Some readers might balk at the above comments and ask why a higher airflow fan was not used. The answer is that in our heatsink reviews, we're always interested not in ultimate cooling performance, but performance at low noise levels. With a high speed fan, the SI-128 may provide the best cooling of all the heatsinks mentioned, but this is irrelevant for SPCR, because the cost will be too high a level of noise.

NOISE RECORDINGS IN MP3 FORMAT

Reference 120mm fan: 5V-7V-9V-12V, 5s Ambient between levels: One Meter, One Foot

Comparatives:

Scythe Infinity: 5V-7V-9V-12V, 5s Ambient between levels: One Meter, One Foot

Arctic Cooling Alpine 64: 5V-7V-9V-12V, 5s Ambient between levels: One Meter, One Foot

Scythe Mine w/ stock fan: 5V-7V-9V-12V, 5s Ambient between levels: One Meter, One Foot

Thermaltake Big Typhoon: 5V-7V-9V-12V, 5s Ambient between levels: One Meter, One Foot

HOW TO LISTEN & COMPARE

These recordings were made with a high resolution, studio quality, digital recording system and are intended to represent a quick snapshot of what we heard during the review. Two recordings of each noise level were made, one from a distance of one meter, and another from one foot away.

The one meter recording is intended to give you an idea of how the subject of this review sound in actual use — one meter is a reasonable typical distance between a computer or computer component and your ear. The recording contains stretches of ambient noise that you can use to judge the relative loudness of the subject. For best results, set your volume control so that the ambient noise is just barely audible. Be aware that very quiet subjects may not be audible — if we couldn't hear it from one meter, chances are we couldn't record it either!

The one foot recording is designed to bring out the fine details of the noise. Use this recording with caution! Although more detailed, it may not represent how the subject sounds in actual use. It is best to listen to this recording after you have listened to the one meter recording.

More details about how we make these recordings can be found in our short article: Audio Recording Methods Revised.

FINAL CONCLUSIONS

With a properly chosen fan, the SI-128 is capable of cooling most mainstream processors very quietly. The K8 clip is elegant and quite easy to use; the issues with 775 socket mounting have more to do with Intel's choices than Thermalright's.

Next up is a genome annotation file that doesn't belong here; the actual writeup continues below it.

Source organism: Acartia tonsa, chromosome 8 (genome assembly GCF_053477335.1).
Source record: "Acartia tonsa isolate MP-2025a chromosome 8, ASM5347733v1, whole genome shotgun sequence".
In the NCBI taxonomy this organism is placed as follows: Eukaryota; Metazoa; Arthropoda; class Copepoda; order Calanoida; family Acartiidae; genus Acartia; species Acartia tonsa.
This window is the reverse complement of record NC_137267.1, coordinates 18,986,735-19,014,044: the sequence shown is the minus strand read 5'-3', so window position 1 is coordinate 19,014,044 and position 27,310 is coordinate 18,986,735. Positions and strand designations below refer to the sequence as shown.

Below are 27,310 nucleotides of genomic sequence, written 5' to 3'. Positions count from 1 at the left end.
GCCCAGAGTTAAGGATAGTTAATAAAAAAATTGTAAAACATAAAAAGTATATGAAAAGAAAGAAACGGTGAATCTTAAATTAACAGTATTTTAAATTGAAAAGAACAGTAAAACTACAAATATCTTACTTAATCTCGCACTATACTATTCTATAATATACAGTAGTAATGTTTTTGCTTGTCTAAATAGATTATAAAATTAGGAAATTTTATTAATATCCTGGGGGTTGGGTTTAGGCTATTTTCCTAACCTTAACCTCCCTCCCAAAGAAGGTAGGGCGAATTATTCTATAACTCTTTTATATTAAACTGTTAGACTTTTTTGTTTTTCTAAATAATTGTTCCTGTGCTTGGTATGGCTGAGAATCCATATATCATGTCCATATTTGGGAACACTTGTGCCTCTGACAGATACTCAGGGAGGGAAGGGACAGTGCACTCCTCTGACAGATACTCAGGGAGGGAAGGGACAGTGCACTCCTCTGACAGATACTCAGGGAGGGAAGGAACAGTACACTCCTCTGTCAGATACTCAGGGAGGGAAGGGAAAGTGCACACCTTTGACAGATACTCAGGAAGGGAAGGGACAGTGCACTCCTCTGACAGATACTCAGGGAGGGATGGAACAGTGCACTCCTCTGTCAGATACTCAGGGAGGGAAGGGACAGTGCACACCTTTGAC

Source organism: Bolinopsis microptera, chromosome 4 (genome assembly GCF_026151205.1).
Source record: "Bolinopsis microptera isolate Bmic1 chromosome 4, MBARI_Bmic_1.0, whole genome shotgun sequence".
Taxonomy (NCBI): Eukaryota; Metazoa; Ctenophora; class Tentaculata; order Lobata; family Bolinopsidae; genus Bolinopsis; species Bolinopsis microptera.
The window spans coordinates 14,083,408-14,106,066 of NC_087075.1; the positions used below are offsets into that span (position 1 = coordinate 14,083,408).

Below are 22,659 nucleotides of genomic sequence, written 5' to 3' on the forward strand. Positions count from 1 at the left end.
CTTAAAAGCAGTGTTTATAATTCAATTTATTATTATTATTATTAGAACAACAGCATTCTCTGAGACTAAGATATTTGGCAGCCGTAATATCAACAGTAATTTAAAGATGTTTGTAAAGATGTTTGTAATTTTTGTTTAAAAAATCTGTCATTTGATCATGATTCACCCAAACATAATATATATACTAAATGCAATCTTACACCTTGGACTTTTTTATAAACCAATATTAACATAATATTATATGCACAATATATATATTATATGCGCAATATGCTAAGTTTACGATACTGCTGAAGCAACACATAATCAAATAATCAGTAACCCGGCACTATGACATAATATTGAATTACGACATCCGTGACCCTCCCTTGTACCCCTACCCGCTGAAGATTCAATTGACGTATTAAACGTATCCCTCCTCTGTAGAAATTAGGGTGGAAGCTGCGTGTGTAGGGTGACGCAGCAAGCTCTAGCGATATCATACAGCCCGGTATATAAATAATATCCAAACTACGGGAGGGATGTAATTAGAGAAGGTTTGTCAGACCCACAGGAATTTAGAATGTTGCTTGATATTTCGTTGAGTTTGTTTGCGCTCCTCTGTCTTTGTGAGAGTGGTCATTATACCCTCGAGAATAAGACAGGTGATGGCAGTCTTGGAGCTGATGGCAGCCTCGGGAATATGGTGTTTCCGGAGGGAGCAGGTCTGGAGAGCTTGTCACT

However, in a market where the top-dog processors consume no more than 65W and most heatsinks are designed to cope with 130W loads, the low noise, low airflow performance is no longer as impressive as it once might have been. The fact is that there's no shortage of stiff competition, especially at US$50. When the cost of the fan is taken into account, the SI-128 doesn't look like a great deal.

The heatsink market as a whole has evolved past the point where performance is the deciding factor. The SI-128 has good build quality and a convenient K8 mounting system, but that may not be quite enough to set it apart in a crowded marketplace. It's quite good — like a dozen other heatsinks we've reviewed.

As noted in the introduction, it will probably find most of its buyer in the home theater market, where price is no object and tall, high-rise heatsinks are counted out by their size. The SI-128 is just short enough to fit in a HTPC case that supports full-size expansion cards. And, given how poor the airflow is in many HTPC cases, the SI-128 may have a real advantage over the more compact heatsinks out there.

Enthusiasts, overclockers and gamers who don't mind noise may also have fun using a high speed fan with the SI-128. There's little doubt it will perform better with a higher speed fan.

Pros

* Performance with slow, quiet fan good enough for most CPUs
* Elegant K8 bracket
* Provides VRM and MOSFET cooling
Cons

* Socket 775 bracket is awkward and too tight
* No fan included
* Poor value-for-money for silencers
* Not compatible with closed-flange fans

Much thanks to Thermalright for the SI-128 sample.

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Articles of Related Interest

Recommended Heatsinks
SPCR's Unique Heatsink Testing Methodology
SPCR's Standard Fan Testing Methodology
Thermaltake Big Typhoon Heatsink / Fan
Scythe SCNJ-1000 Ninja Heatsink
Thermalright XP-120: First 120mm Fan CPU Heatsink
Thermalright Gets Back on Top with the Ultra-120